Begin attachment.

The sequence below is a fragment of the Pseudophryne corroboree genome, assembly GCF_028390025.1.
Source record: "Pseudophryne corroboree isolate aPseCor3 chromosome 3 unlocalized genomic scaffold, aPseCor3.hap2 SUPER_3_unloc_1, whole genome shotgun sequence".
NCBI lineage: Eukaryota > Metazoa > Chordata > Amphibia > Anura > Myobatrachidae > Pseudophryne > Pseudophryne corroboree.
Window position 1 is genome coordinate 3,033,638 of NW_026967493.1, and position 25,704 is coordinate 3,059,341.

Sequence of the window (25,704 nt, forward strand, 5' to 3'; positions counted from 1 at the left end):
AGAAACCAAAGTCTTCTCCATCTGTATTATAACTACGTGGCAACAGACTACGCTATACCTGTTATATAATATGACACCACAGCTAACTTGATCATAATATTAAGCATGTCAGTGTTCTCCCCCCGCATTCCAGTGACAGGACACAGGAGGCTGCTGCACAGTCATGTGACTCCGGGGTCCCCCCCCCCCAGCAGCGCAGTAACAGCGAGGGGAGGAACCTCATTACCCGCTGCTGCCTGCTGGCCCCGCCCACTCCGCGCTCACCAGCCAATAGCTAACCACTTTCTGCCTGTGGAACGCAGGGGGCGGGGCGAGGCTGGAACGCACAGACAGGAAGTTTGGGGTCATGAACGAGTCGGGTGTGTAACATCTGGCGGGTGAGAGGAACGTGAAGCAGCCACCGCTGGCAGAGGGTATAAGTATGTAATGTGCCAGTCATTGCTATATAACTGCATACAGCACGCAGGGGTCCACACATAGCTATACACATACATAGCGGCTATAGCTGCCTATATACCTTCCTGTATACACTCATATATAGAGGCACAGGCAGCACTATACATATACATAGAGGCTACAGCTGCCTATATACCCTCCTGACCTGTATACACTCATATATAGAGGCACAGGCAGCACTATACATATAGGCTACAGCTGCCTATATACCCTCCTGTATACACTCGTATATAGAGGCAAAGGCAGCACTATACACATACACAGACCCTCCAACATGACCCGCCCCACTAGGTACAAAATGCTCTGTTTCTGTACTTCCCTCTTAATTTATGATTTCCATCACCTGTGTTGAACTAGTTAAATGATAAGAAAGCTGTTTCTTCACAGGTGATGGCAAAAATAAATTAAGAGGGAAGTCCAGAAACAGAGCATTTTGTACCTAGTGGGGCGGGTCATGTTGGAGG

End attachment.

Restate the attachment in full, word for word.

The sequence below is a fragment of the Pseudophryne corroboree genome, assembly GCF_028390025.1.
Source record: "Pseudophryne corroboree isolate aPseCor3 chromosome 3 unlocalized genomic scaffold, aPseCor3.hap2 SUPER_3_unloc_1, whole genome shotgun sequence".
NCBI lineage: Eukaryota > Metazoa > Chordata > Amphibia > Anura > Myobatrachidae > Pseudophryne > Pseudophryne corroboree.
Window position 1 is genome coordinate 3,033,638 of NW_026967493.1, and position 25,704 is coordinate 3,059,341.

Sequence of the window (25,704 nt, forward strand, 5' to 3'; positions counted from 1 at the left end):
AGAAACCAAAGTCTTCTCCATCTGTATTATAACTACGTGGCAACAGACTACGCTATACCTGTTATATAATATGACACCACAGCTAACTTGATCATAATATTAAGCATGTCAGTGTTCTCCCCCCGCATTCCAGTGACAGGACACAGGAGGCTGCTGCACAGTCATGTGACTCCGGGGTCCCCCCCCCCCAGCAGCGCAGTAACAGCGAGGGGAGGAACCTCATTACCCGCTGCTGCCTGCTGGCCCCGCCCACTCCGCGCTCACCAGCCAATAGCTAACCACTTTCTGCCTGTGGAACGCAGGGGGCGGGGCGAGGCTGGAACGCACAGACAGGAAGTTTGGGGTCATGAACGAGTCGGGTGTGTAACATCTGGCGGGTGAGAGGAACGTGAAGCAGCCACCGCTGGCAGAGGGTATAAGTATGTAATGTGCCAGTCATTGCTATATAACTGCATACAGCACGCAGGGGTCCACACATAGCTATACACATACATAGCGGCTATAGCTGCCTATATACCTTCCTGTATACACTCATATATAGAGGCACAGGCAGCACTATACATATACATAGAGGCTACAGCTGCCTATATACCCTCCTGACCTGTATACACTCATATATAGAGGCACAGGCAGCACTATACATATAGGCTACAGCTGCCTATATACCCTCCTGTATACACTCGTATATAGAGGCAAAGGCAGCACTATACACATACACAGACCCTCCAACATGACCCGCCCCACTAGGTACAAAATGCTCTGTTTCTGTACTTCCCTCTTAATTTATGATTTCCATCACCTGTGTTGAACTAGTTAAATGATAAGAAAGCTGTTTCTTCACAGGTGATGGCAAAAATAAATTAAGAGGGAAGTCCAGAAACAGAGCATTTTGTACCTAGTGGGGCGGGTCATGTTGGAGG